Pressure treating protects wood from the elements, helps prevent insect attacks, and minimizes the effects of aging. While pressure-treated wood offers many benefits, structures built from it often leave something to be desired in appearance. But armed with a few simple techniques, you can stain the surfaces, giving them both a more beautiful look and additional long-lasting protection. Staining also helps protect the wood and prevents it from cracking and splitting when seasons change. With these effective steps, you can enhance your deck, fence, or other structure and enjoy it for many years to come.
Stain pressure-treated wood as you would stain any wood. Select a stain, prepare the surface, ensure the wood is sufficiently dry, do a patch test, and then carefully apply your stain with a brush or a staining pad.
Any stain that is designed for exterior use will work to stain pressure treated wood. While you will find oil-based stains and latex stains, most homeowners prefer using oil-based stains for pressure-treated wood. Oil-based stains completely soak into the wood, creating a barrier against water penetration.
Additionally, latex stains are more opaque—almost paint-like—and tend to hide the wood’s grain pattern., something DIYers are typically not looking for. While it is possible to paint pressure-treated wood, it offers a very different look and feel than stain.
Some manufacturers have formulated stains that are specifically designed for use on pressure-treated wood.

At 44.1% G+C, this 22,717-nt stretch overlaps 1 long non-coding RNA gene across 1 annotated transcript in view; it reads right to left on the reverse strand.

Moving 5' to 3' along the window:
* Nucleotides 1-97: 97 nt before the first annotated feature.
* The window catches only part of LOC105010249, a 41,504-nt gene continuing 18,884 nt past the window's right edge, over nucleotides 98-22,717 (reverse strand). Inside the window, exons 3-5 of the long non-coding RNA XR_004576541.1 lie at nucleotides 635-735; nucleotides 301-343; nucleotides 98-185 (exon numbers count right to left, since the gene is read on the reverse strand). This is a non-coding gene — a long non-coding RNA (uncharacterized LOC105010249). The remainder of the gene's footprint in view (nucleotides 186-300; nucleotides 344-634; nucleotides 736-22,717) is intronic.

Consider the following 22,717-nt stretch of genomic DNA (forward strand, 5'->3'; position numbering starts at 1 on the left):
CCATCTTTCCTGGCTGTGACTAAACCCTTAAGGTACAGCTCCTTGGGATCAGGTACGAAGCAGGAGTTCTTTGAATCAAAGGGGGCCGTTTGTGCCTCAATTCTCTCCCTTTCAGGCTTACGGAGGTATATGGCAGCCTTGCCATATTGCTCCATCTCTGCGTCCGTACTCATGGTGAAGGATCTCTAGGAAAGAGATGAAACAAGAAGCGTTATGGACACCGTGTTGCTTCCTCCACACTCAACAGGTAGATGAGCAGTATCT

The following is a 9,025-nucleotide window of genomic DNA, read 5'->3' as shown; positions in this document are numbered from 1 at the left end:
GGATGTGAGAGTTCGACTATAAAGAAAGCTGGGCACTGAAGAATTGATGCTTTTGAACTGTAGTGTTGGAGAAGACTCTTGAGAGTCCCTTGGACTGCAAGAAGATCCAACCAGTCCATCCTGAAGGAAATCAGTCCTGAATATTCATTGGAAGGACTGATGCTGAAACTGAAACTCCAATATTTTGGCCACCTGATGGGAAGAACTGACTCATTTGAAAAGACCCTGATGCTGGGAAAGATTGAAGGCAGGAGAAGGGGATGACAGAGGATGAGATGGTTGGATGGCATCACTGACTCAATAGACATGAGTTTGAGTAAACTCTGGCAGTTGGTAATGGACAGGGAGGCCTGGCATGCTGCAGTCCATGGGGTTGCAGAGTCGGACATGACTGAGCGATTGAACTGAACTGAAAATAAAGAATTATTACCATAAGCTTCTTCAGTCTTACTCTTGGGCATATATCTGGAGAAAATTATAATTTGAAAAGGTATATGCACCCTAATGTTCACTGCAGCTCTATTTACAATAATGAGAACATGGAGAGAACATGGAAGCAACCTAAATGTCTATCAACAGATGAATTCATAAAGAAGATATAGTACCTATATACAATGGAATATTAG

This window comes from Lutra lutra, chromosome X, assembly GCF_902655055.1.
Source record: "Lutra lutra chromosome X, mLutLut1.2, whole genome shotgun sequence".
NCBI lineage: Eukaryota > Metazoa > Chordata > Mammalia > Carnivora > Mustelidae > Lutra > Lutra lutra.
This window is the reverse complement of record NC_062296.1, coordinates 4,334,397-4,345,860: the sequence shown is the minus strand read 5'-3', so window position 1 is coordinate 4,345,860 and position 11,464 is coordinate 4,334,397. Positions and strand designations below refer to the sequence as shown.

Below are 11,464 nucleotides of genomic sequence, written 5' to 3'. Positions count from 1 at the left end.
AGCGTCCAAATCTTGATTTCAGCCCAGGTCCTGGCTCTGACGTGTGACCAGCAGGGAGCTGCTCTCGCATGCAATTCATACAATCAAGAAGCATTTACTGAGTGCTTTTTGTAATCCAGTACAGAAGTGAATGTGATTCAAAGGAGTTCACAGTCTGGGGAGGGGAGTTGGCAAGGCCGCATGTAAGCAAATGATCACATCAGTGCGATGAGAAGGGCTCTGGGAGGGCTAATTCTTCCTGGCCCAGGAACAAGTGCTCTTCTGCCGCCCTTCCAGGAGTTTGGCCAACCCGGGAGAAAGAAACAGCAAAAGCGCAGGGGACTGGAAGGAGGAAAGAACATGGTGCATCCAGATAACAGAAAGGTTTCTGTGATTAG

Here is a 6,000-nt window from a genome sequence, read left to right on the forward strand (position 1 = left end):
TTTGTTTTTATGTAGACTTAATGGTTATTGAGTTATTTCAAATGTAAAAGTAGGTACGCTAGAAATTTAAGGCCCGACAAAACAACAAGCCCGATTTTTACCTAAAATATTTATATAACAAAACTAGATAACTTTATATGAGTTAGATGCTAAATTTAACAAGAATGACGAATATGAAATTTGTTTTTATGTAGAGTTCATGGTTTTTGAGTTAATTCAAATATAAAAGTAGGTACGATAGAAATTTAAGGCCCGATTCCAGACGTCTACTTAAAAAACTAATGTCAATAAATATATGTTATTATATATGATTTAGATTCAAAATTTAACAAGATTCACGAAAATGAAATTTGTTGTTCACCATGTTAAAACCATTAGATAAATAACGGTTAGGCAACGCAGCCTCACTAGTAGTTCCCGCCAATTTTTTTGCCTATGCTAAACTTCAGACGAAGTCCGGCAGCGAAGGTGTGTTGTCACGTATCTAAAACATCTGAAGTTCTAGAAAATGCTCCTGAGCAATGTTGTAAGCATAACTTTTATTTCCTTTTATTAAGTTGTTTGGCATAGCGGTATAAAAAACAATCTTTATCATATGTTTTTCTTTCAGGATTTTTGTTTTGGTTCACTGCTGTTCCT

Before you stain pressure-treated wood, you should clean it first. The easiest way to wash new wood is to knock loose any dirt or residue using a pressure washer. If you’re dealing with older wood, however, you’ll need to take additional steps in order to remove stains and years’ worth of built-up grime. Stop by your local hardware store to pick up a specially developed wood cleaner for decks, fences, or other wood structures, and follow the product’s instructions for a thorough cleaning. (View our guide to the best deck cleaners.)
It’s important to wait until your pressure-treated wood is completely dry before applying stain, as the chemicals used to treat the wood often leave additional moisture behind. Drying times range anywhere from a few weeks to a few months, depending on such factors as weather and climate.
When you’re ready to proceed, there are a few effective ways for testing the level of moisture in the wood. The first is a bead test, which is performed by simply dripping small amounts of water on the wood; if the water beads, then the wood still retains some moisture. Alternatively, simply press a nail into the wood to test for wetness. If water seeps out around the nail while it’s being pressed into the wood, then more drying time is needed.
Check the weather forecast to make sure no rain is expected. Stain applications need about 24 to 48 hours of drying time, so you’ll need to be certain that the skies will remain precipitation-free during that time.
Next, thoroughly mix the stain. You can have the hardware store do so at the time of purchase, or you can just shake it well at home. Either way, continue to stir the stain frequently as you work to ensure the best application.